(illustration by Kenny Ortiguesa ’22) At this point, calling 2020 a disaster is both cliché and an extreme understatement. From the coronavirus pandemic which has killed over 400,000 people and created record-high unemployment, to a highly contentious election and the subsequent contesting of its democratic results, last year was filled with a lot more excitement […]
(illustration by Kenny Ortiguesa ’22)
At this point, calling 2020 a disaster is both cliché and an extreme understatement. From the coronavirus pandemic which has killed over 400,000 people and created record-high unemployment, to a highly contentious election and the subsequent contesting of its democratic results, last year was filled with a lot more excitement and tragedy than we’ve seen in a long time.
But in a strange way, all the excitement and commotion of last year has given us an opportunity to reflect and introspect in a really unique way that many of us haven’t experienced. Even though it’s undeniable that the trials and tribulations of 2020 have left many in a poor state, the events of last year have also been able to provide many of us with a clarity that we’ve never experienced before.
For a lot of people, the biggest takeaway from 2020 was a newfound philosophy of self-care.
“If I could go back in time to give advice to myself before going into 2020, I would just say to be more gentle with myself,” Lizzy Ajiduah (‘21) says,
The stressors of trying to maintain pre-pandemic levels of productivity during major historical events left a lot of people burned out throughout almost the entirety of last year. A lot of us felt a huge pressure to not let these events interfere with our productive lives. But,as many people learned last year, it’s oftentimes not possible, nor should it be expected, for every person to maintain the same productive capacity while going through extremely tumultuous and frankly traumatic events. Learning to be kind to one’s self through prioritizing long-term self-care and mental health over the short-term compulsion to constantly work has been for a lot of people one of the biggest lessons from 2020.
Many have also entered into the new year with a sense of regret over missed opportunities. When I asked on my Instagram story what advice people would give themselves before going into 2020, a lot of people expressed regret over not buying certain stocks sooner.
“Buy some Tesla stock,” one respondent wrote simply.
“I’d make my mom open a stock trading account so I could get a head start on $GME,” wrote another, referring to the Game Stock short squeeze that captured headlines last month. Given the intensity of January’s stock market fiasco, it’s not surprising that so many people wish they could’ve gotten in early on the stocks that Redditors sent “to the moon”.
Unsurprisingly, the biggest thing that people are hoping to get out of 2021 is an end to the Coronavirus pandemic that defined so much of our lives last year. From taking millions of lives across the globe to leaving the US in one of the worst financial situations that we’ve seen in a century, it’s pretty safe to say that the pandemic served as kind of a catalyst for everything else that happened in 2020.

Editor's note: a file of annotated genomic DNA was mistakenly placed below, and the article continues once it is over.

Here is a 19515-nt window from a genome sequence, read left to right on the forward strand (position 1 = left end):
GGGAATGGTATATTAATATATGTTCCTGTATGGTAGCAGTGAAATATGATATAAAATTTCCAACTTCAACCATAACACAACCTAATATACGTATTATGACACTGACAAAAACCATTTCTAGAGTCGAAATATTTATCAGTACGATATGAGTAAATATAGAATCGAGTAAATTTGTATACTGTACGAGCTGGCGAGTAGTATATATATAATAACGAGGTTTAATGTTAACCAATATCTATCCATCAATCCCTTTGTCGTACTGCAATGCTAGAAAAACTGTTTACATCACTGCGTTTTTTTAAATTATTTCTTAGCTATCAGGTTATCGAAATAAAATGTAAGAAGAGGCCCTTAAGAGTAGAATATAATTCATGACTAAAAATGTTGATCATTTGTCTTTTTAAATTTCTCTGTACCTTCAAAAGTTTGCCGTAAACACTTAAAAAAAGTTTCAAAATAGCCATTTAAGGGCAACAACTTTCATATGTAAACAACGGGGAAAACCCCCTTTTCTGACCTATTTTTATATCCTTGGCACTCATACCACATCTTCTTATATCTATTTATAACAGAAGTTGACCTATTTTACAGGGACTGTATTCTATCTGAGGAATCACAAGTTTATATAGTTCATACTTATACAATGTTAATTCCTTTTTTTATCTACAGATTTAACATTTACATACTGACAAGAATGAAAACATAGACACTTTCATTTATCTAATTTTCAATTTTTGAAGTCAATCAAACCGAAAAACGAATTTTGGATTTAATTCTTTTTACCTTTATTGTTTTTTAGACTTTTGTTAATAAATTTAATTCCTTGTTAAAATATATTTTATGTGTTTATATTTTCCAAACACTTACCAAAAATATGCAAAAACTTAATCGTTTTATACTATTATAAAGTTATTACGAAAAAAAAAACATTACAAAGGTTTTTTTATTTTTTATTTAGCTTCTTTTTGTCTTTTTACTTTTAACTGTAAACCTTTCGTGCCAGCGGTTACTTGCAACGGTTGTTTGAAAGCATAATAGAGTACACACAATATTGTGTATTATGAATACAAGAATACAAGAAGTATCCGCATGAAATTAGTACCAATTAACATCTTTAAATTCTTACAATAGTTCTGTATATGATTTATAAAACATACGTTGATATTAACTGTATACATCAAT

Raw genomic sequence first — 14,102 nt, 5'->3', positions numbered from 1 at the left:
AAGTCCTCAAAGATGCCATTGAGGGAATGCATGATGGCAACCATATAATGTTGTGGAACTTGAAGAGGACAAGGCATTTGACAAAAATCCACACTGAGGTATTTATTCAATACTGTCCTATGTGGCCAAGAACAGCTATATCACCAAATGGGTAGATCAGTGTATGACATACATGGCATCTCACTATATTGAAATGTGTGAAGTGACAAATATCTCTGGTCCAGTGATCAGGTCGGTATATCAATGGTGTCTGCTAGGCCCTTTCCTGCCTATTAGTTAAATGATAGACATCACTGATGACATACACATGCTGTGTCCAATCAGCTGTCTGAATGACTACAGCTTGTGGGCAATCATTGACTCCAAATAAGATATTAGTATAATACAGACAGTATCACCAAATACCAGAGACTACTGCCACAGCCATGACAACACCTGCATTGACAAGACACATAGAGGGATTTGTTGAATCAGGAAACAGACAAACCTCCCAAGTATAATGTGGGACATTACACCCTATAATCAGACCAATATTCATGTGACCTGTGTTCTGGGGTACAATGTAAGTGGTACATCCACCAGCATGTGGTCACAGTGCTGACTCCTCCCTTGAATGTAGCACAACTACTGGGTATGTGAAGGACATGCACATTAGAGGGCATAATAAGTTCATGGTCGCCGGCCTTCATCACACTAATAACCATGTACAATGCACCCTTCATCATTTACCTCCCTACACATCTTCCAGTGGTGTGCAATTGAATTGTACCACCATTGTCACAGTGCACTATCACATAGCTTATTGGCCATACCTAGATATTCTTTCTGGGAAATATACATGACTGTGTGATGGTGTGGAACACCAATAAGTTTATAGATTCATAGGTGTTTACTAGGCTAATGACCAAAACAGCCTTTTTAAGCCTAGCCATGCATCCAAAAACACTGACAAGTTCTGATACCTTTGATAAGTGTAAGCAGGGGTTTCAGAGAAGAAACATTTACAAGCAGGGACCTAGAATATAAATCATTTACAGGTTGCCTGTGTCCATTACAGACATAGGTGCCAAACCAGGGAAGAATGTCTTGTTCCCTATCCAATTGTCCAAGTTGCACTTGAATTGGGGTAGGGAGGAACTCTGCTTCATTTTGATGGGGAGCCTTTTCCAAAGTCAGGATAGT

The US government’s response to the pandemic undoubtedly contributed to the overwhelming amount of people who took part in the one of largest civil rights protests in American history through the movement for Black lives. The Trump administration’s response to the pandemic also served as a key part of the Biden campaign’s message, which promised relief for the millions of Americans who continue to suffer from the economic impact sparked by COVID. Because the pandemic has changed every one of our lives so significantly, it doesn’t come as a surprise that escaping it is one of the biggest wishes that people have for the new year.
But to say that 2020 was completely bad would be reductive. Even though it put virtually everybody through some really difficult times, it also enabled people to learn a lot about themselves. The inherent solitude of quarantine put people in a place to really introspect and reflect upon what we value and who we present ourselves as to other people. In a way, this freedom to introspect more than ever before has given us the opportunity to learn about ourselves in a way that’s been a lot more difficult in the past.
“can confirm im gay,” responded one Instagram follower when asked on my story about what they learned in 2020.
“I realized I was in a box for the first two years of high school and didn’t let myself do enough at all,” opined another.
And introspective takeaways aren’t the only positive things that people gained from 2020. One person responded to my story that “being in quarantine gave me more free time and allowed to me learn a huge amount of super important/helpful stuff.” Another simply responded: “Fitness”. Even though a lot of people felt boredom in quarantine, in many cases that boredom helped to revive creative passions that people haven’t experienced in a long time because of the interminable hustle and bustle of pre-quarantine life.
Even though this past year has unarguably led to exceedingly stressful hardship and difficulty, the radical change in our day-to-day lives has also helped to provide many with an opportunity to introspect like never before.